| The attendant of a patient uses a hand-held fan to beat the heat at Patna Medical College and Hospital on Thursday. Picture by Nagendra Kumar Singh |
Wish speedy recovery to a patient at Patna Medical College and Hospital (PMCH) and he or she might frown and look up, at the ceiling fan.
Patients here have been putting up with the machine’s tiring, creaky movements. At the orthopaedic section of Rajendra surgical ward, a wing of the hospital, Neha Kumari (17) from Paliganj inhaled hard, the pain from a gunshot injury that fractured her leg almost forgotten. “These fans are so slow. I can hardly breathe,” she said.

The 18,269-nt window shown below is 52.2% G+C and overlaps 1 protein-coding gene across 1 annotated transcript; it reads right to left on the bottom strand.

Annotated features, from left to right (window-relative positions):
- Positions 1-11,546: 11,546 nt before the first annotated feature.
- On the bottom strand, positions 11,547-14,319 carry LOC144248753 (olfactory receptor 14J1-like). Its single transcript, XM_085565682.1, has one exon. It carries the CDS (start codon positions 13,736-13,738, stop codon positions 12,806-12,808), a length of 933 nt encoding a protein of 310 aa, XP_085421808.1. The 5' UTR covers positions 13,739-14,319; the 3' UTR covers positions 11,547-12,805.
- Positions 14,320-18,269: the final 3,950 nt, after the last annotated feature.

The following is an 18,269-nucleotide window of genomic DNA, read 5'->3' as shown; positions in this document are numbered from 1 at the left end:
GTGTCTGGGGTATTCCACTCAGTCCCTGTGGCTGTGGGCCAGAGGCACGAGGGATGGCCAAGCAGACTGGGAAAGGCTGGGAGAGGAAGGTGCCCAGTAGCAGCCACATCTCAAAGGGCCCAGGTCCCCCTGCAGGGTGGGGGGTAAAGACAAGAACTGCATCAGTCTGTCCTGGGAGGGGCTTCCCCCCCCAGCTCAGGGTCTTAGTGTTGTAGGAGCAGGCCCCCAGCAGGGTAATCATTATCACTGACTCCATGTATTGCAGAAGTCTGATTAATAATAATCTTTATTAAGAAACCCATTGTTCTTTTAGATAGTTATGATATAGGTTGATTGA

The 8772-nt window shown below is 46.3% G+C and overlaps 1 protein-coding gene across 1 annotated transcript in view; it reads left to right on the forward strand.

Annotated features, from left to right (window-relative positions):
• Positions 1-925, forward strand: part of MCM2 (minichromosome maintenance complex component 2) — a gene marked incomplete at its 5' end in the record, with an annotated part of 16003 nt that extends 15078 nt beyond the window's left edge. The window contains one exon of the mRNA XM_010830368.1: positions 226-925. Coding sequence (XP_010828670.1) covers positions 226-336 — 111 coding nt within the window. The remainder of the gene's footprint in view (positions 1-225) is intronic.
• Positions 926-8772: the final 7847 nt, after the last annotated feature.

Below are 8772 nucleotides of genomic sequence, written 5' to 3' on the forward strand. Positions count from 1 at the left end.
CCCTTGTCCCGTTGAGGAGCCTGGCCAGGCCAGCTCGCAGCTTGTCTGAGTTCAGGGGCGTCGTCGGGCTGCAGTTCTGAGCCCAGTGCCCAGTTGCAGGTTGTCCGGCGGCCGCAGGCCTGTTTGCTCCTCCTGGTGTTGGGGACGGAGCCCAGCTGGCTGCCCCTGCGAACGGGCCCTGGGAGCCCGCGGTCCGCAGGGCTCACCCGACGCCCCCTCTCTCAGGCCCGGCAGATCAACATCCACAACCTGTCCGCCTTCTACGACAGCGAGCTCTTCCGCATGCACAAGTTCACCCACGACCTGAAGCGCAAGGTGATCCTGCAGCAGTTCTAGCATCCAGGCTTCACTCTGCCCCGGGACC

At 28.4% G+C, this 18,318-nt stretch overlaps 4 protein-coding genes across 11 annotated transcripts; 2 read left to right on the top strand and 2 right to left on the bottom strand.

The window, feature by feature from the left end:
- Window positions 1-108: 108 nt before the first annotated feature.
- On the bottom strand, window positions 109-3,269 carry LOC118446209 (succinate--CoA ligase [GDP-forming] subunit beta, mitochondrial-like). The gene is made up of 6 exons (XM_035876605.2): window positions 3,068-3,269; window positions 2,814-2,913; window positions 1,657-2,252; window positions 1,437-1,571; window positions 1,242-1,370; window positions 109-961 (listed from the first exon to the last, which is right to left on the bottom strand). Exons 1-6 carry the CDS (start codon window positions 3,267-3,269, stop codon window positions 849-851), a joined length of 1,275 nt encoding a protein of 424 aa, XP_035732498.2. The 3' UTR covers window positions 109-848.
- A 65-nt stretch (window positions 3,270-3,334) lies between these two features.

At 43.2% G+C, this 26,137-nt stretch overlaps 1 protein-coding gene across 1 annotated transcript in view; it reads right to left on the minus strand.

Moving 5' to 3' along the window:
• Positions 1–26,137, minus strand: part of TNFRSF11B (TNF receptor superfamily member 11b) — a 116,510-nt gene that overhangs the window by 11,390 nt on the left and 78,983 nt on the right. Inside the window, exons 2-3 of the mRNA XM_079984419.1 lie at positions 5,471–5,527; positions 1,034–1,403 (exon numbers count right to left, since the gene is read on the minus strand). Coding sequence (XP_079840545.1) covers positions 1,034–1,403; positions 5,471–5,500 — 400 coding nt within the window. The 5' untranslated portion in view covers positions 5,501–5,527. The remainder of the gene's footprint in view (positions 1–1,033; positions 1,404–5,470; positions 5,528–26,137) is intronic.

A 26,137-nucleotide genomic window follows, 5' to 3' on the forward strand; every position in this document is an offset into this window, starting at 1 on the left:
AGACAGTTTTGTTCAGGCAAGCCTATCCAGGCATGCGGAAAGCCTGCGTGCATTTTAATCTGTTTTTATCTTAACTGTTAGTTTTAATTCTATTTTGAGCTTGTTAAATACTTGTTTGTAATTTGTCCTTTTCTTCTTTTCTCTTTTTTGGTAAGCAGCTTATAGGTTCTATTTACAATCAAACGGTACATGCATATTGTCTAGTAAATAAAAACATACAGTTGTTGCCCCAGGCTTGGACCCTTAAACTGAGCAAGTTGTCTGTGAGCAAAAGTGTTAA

Mukund Kumar from Kadamkuan tried hard to comfort his 70-year-old mother, in pain after a fall left her with multiple fractures in her arm.“They moved her to a bed in the ward today, but the fan is so slow, I am using a hand-held fan,” says Mukund.
“We ourselves get drenched in sweat but my injured husband needs the fan more,” said Sheela Devi from Saran district. Complaining to the nurses is of no use. “They scold us if we do,” says another attendant.
Some nurses were huddled under a slow fan in one room. “It’s no better for us. The entire hospital is like this,” a nurse said.
PMCH superintendent Amar Kant Jha Amar’s phone was switched off all day. Sudhandhu Singh, a doctor, said the fans were not the hospital management’s responsibility. “A Patna Electricity Supply Unit sub-divisional officer and junior engineer look after them,” he said. Junior engineer Chandreshwar Ram said: “What else do you expect? Around 5,000 ceiling fans here are switched on in February and not switched off till October. We change the fans’ condensers when required. But the fans need rest too,” he said.